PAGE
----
Kenyan great Eliud Kipchoge may have completed a marathon in under two hours but could he run seven miles in the time it takes for a kettle to boil?

Legend has it that is exactly what Welshman Griffith Morgan, or Guto Nyth Brân as he is more famously known, achieved back in the 18th century.

Born on this day 321 years ago, Guto’s feats as a runner have become legendary, although it was after winning a race in 1737 that he collapsed and died.

A statue of Guto stands in Mountain Ash and the traditional New Year’s Eve Nos Galan road races – run around the town centre – have been held in his honour since 1958.

Guto was born in Llwyncelyn, Porth on October 26, 1700, before his parents moved to a farm, Nythbran, which he adopted as his own name.

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His athletic ability was evident from an early age – it’s said he was able to chase and catch sheep, wild hares, foxes and even birds.

It is said that his mother would send him on errands to Llantrisant or Aberdare while she prepared breakfast and he would be back in time to eat.

It’s claimed his mother once sent him to Aberdare to deliver a message while she had business to attend to.

When she thought it was time to go home to prepare his dinner, he was already there, much to her disbelief.

He is also reported to have won a fair sum of money after winning a race against a horse, perhaps helped by his pre-race preparations of sleeping on a warm manure heap in front of the stable.

It was thought the natural heat would loosen his limbs.

A woman known as ‘Sian the Shop’ became Guto’s best friend, trainer and manager, often setting up races which would earn her a small fortune.

In 1737, he was challenged by an Englishman, only known as Prince, over 12 miles, starting from St Woolos Church in Newport and finish by St Barrwg’s Church in Bedwas.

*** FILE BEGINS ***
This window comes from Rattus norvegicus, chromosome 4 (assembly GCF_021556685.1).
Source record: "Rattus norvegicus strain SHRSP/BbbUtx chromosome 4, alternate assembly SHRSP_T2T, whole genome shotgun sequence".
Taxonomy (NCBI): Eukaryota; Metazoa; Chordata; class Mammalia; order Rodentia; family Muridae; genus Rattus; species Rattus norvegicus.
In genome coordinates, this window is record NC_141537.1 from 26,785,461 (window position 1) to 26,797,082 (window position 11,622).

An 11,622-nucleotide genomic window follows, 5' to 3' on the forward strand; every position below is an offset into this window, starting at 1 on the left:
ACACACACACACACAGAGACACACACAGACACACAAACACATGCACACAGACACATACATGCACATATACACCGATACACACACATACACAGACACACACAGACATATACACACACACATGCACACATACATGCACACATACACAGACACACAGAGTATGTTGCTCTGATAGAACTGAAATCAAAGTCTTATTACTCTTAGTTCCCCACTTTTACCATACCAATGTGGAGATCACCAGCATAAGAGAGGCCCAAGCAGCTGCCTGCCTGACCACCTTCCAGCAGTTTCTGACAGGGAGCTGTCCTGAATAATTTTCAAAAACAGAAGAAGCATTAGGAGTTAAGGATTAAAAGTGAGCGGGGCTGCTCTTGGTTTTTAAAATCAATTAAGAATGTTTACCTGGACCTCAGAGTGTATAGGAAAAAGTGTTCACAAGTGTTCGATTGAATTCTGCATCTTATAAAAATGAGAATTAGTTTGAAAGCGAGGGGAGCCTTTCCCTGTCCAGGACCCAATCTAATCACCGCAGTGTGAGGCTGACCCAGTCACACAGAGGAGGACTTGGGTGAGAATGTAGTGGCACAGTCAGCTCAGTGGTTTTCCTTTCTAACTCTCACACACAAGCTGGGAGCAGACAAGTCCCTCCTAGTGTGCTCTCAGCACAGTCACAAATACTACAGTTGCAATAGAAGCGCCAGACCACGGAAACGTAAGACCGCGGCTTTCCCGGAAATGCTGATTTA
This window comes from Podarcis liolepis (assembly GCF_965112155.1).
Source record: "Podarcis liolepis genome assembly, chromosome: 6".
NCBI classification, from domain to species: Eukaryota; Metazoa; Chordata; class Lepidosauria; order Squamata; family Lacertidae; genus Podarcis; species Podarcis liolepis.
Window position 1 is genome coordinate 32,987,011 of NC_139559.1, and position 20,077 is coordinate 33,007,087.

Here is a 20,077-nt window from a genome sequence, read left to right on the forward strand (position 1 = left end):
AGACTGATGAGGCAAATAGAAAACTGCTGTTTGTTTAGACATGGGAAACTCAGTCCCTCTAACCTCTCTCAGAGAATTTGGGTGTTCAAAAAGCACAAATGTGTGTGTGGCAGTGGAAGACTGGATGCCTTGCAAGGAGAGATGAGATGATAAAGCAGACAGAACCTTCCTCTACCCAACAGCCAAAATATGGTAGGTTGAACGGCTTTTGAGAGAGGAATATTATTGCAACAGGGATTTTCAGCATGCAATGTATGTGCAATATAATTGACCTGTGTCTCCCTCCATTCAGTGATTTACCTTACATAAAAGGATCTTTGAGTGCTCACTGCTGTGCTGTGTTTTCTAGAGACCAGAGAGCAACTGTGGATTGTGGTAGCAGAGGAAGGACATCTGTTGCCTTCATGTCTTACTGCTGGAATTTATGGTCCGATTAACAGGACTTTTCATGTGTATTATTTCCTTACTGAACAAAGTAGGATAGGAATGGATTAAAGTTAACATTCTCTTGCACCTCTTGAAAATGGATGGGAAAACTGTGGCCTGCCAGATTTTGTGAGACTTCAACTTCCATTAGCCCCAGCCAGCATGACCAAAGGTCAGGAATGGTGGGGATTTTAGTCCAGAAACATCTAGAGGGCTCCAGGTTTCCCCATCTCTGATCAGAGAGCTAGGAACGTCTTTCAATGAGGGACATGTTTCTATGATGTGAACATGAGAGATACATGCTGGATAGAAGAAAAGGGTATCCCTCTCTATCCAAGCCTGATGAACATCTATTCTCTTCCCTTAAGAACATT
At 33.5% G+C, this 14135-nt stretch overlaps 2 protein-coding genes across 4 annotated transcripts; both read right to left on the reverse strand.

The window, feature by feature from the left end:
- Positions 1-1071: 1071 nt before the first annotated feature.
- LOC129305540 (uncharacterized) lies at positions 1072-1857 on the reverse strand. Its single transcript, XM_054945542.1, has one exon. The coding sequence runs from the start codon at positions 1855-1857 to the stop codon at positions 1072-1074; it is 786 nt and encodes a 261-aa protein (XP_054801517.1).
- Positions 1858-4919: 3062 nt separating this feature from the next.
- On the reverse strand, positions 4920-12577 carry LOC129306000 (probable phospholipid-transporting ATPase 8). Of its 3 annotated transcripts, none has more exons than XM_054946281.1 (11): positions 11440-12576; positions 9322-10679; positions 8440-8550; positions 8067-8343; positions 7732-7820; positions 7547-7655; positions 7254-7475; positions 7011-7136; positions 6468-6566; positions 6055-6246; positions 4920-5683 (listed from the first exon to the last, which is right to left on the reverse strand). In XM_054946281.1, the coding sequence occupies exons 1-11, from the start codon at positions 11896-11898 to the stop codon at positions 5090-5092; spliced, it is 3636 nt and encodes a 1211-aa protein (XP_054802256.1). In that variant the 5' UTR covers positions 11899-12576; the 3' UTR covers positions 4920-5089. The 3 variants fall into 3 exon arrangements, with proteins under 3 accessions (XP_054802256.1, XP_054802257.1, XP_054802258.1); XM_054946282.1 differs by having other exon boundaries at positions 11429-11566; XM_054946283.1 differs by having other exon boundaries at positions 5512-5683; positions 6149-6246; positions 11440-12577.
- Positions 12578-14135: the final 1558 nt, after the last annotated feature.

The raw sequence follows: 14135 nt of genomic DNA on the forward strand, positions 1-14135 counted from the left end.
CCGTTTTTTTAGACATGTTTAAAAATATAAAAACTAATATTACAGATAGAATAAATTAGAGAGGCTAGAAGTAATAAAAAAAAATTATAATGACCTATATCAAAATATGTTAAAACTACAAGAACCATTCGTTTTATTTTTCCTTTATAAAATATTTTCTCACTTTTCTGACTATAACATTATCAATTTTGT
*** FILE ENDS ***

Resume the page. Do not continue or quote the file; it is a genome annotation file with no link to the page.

A lot of money was wagered on the race, but Guto was off the pace in the early stages.

Realising he needed to get moving, he overtook Prince going up the steep slope towards Bedwas Church, finishing first in 53 minutes.

It then goes that Sian, overjoyed at his victory, gave him a slightly overenthusiastic back slapping which his heart couldn’t take.

And, at the tender age of 37, Guto took his final breaths.

The National Wales: Gravestone of the athlete Griffith Morgan (1700–1737), better knows as Guto Nyth Brân, in St Gwynno's Church graveyard, Llanwynno. Source: Verbcatcher CC BY-SA 3.0Gravestone of the athlete Griffith Morgan (1700–1737), better knows as Guto Nyth Brân, in St Gwynno's Church graveyard, Llanwynno. Source: Verbcatcher CC BY-SA 3.0

His body was laid to rest at St. Gwynno’s Church in Llanwonno, Pontypridd, with a large gravestone erected in 1866, more than a century after his death.

His legacy lives on in the form of the Nos Galan races, which each year features a ‘mystery runner’ laying a wreath on Guto’s grave and then carrying a torch to the start in Mountain Ash.

Famous faces to take on the mystery runner role include Olympic champions Lynn Davies and Linford Christie, rugby’s Sam Warburton and Shane Williams, and ex-Wales football manager Chris Coleman.

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